So to re-cap I am not a anti-gold plated mouthpiece nazi!!!!LOL My point was only that if it was for vanity alone the young man should have to earn it in some way instead of it just being given to him! Are you kiddingme I almost bought a gold plated 1920's Vega trumpet. I am considering gold plateing a trumpet for myself when I can afford it! Obviously my obligations to family come first so the gold plated trumpet is preety far down my list of things to get or do!!!LOL
  3. gsmonks

    gsmonks Piano User

    I realise I'm replying to an elderly thread, but I didn't see it before:

    The companies that do this type of work usually refer to the garland as a "kranz" (pronounced krants), and are mostly in Europe (the term means wreath). Some companies to try are: Dotzauer, Voigt (Jurgen's daughter runs the company now), Thein, and others I can't bring to mind off-hand.

    Pretty much any company that has the tools for installing and removing them can do the work. There's not much to it- just a few tools and some sheet metal.

    The kranz is not just for decoration- there is a functional reason for having one, that should be considered before you think about putting one on your instrument.

    Like a "bra" on a car hood, the kranz was added to protect the bell, and was either removed or replaced when it got too ugly-looking. Also referred to as a "tone ring", the purpose of the kranz was to " . . . help(s) focus and project the sound without breaking up at louder volumes." In other words, it was an anti-blatt device.

    All but a few of my pre-1850 brass instruments have them, and I can tell you from personal experience that most need them. Those instruments of somewhat indeterminate pitch play almost in tune with them :^)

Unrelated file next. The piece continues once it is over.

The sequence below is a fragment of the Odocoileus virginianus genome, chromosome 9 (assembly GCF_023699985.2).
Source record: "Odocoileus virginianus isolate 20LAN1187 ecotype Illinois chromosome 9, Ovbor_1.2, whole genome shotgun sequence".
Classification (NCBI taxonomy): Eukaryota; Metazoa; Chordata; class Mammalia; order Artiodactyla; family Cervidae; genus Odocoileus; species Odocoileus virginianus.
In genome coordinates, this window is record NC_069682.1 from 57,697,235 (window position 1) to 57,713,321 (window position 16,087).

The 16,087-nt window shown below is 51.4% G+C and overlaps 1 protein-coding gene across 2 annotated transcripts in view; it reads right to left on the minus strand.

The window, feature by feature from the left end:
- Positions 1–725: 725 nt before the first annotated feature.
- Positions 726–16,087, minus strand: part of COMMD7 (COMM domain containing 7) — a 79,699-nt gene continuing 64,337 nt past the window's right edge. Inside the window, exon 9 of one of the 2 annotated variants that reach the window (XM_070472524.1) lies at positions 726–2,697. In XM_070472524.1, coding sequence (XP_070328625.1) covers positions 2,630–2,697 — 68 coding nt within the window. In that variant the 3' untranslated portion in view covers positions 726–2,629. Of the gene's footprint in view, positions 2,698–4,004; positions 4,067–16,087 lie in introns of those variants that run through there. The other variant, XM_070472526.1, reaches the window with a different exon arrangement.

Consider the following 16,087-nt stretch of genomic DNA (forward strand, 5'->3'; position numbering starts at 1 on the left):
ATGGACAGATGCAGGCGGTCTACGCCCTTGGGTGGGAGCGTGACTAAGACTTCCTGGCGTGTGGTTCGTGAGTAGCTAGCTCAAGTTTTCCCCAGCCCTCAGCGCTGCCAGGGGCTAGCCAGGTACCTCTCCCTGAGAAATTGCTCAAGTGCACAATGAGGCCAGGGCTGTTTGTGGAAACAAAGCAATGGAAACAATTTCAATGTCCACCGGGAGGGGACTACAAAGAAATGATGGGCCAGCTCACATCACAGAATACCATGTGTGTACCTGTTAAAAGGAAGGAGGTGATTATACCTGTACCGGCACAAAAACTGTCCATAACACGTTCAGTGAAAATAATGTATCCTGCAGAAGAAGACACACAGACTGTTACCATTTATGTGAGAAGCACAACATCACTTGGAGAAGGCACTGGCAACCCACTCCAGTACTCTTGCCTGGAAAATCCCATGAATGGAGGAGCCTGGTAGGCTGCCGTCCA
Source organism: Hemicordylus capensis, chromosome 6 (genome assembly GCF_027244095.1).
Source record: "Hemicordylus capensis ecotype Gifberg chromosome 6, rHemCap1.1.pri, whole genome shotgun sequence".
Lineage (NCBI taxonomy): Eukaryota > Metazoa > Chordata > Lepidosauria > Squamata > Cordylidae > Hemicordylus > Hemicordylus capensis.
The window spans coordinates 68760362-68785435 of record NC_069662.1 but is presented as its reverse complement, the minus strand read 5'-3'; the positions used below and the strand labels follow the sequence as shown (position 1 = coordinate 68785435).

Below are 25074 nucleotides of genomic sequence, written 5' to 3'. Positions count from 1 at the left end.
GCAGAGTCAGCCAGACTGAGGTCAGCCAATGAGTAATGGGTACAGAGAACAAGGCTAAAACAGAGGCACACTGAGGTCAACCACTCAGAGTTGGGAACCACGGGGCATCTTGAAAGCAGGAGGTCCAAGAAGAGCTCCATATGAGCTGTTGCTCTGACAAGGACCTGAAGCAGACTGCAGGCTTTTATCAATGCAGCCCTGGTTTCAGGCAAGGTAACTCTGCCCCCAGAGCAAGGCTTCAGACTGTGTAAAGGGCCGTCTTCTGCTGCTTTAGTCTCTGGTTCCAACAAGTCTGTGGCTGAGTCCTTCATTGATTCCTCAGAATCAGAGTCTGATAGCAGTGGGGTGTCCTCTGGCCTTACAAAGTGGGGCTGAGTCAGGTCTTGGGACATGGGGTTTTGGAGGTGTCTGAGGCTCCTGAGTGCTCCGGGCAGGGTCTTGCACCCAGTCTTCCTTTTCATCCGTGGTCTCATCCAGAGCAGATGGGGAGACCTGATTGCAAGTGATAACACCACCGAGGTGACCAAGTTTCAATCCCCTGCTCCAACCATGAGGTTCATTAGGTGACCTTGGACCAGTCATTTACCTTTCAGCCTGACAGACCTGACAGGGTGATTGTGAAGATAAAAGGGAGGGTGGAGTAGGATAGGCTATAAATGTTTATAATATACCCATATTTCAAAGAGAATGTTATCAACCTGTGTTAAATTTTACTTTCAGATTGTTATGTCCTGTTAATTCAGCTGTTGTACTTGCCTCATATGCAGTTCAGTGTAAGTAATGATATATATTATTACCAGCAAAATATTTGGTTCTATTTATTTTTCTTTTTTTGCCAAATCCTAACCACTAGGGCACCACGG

rowuk likes this.
  4. Bflatman

    Bflatman Forte User

    Nov 27, 2008
    Manchester, England
    I think the truth is hidden in this and is difficult to uncover.

    Back in the day when instruments were richly engraved engravers were plentiful and manufacturers could have engravers on staff to work on the horns. But this was cost effective in those days.

    The reality is that in the 1920s a house would cost you 1000 dollars and a musical instrument would cost you 100 dollars. In other words a musical instrument would cost one tenth of the cost of a house.

    Today a house would cost you 200,000 dollars, and by the same measure an instrument should cost 20,000 dollars but in fact it only costs 2000 dollars.

    Why the difference.

    The difference is better design, better manufacturing, less add on costs like engraving. Be thankful that we dont have richly engraved instruments made in the traditional way, or our instruments would cost 15,000 dollars apiece or more.
    OldKing likes this.
  5. gsmonks

    gsmonks Piano User

    I think you should have researched the matter before posting.

    Companies like Dotzauer and Voigt charge a little over $100 US to add a garland to a trumpet, which is cheap and affordable. Egger would probably do it for you, too. So cost can hardly be said to be a factor. If you can afford a high-end horn, you can easily afford a garland. The cost is negligible.
  6. gsmonks

    gsmonks Piano User

    SuperLJ likes this.
  7. BrassBandMajor

    BrassBandMajor Fortissimo User

    Jan 13, 2015
    Garland adding on an brand new Alexander 103 ain't cheap.....
  8. Bflatman

    Bflatman Forte User

    Nov 27, 2008
    Manchester, England
    gsmonks I always research, and I did then.